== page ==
Krakow is a curious and bubbling potion of intellectualism, history, culture and art.
An understated elegance permeates the charming cobblestoned streets of the medieval old town, intermingling with the vibrancy and youthfulness of the Jewish Quarter; a near-perfect combination of old meets new. Even as the former royal capital of Poland, Krakow is not flashy by any means. However, it is one of those cities that somehow manages to surreptitiously steal your heart, even before you’ve finished yelling wódka!
Enjoy this Krakow travel guide.
Krakow for history lovers
According to legend, Krakow’s origins involved the slaying of a dragon by local hero Krakus who fed the dragon a dead sheep full of sulphur.
In 1939, at the beginning of World War II, Poland was invaded by the Nazis. The Jewish population in Krakow (approximately 65,000) were persecuted and moved into a walled ghetto in the Podgórze district, where they were subsequently sent to work in the Płaszów labour camp or deported to the Auschwitz concentration camp to their deaths.
Schindler’s Factory, immortalised in Steven Spielberg’s Schindler’s List, is now a museum focusing on this harrowing period. Visitors are guided through daily life under Nazi occupation.
After the Soviets liberated Poland in 1945, Poland spent over 40 years under Communist rule before the fall of Communism in 1989.
Top cultural experiences in Krakow
Rynek Glowny is one of Europe’s largest medieval squares.
It acts as Krakow’s nucleus and is a logical starting point for exploring the city and its main cultural sights. The Gothic St Mary’s Basilica, the Cloth Hall (a predecessor to the modern shopping mall) and St Florian’s Gate all within walking distance. Remember to look up to catch a glimpse of the trumpeter playing the Krakow anthem from the window of the highest tower of St Mary’s Basilica. It happens every hour, on the hour.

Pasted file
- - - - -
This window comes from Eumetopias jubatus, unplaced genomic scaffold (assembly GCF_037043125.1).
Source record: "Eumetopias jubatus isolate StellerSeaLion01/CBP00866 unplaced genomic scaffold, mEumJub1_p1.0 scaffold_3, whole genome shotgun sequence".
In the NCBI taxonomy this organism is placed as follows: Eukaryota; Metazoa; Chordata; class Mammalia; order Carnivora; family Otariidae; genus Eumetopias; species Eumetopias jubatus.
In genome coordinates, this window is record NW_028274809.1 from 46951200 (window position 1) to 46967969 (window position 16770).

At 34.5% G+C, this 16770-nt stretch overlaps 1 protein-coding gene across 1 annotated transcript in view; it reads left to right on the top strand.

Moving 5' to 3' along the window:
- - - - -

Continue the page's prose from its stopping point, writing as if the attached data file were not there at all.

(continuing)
Visiting a 700-year-old underground salt mine might not sound like a cultural experience, but Krakow’s UNESCO World Heritage-listed Wieliczka Salt Mine harbours many treasures. Follow an expert guide through the mine’s tunnels and chambers and see glittering saline lakes, a variety of chapels (including that of St Kinga), sculptures carved from salt, and much more. It’s quite the eye opener.
Krakow’s most famous export is perhaps the late Pope John Paul II, the first non-Italian pope in over 400 years, and there is still plenty of lingering papal pride and reverence. Walk past the house where Pope John Paul II lived when he was the Archbishop of Krakow at ul Kanonicza 19, which is now the Archdiocesan Museum.
Dedicate time to exploring Kazimierz, once the centre of Jewish life in Krakow and today a lively bohemian neighbourhood crammed with unique bars, contemporary boutiques and galleries, striking street art and a pulsating nightlife. The district is also home to a number of synagogues, where you can learn more about Jewish history, culture and traditions. Visit the Old Synagogue — the oldest in Poland (which also serves as the Jewish Museum), the Remuh Synagogue — the only fully active synagogue in Krakow, and the Tempel Synagogue — famous for its ornate Moorish-style interior.
Great places to eat in Krakow
As the case often tends to be with Eastern European food, Polish cuisine leans towards the ‘heavier’ side but you won’t be able to resist either way.
Indulge in plates of peirogi — Polish dumplings stuffed with various fillings. Order the ruski options, which have a filling of potato, onion and cheese.
Every local will tell you to head to Plac Nowy in Kazimierz to try the ultimate snack food — zapiekanka — a long baguette covered with cheese, mushrooms and other toppings of your choice. It’s available from many of the stalls. You won’t believe the size of them for the price — bargain!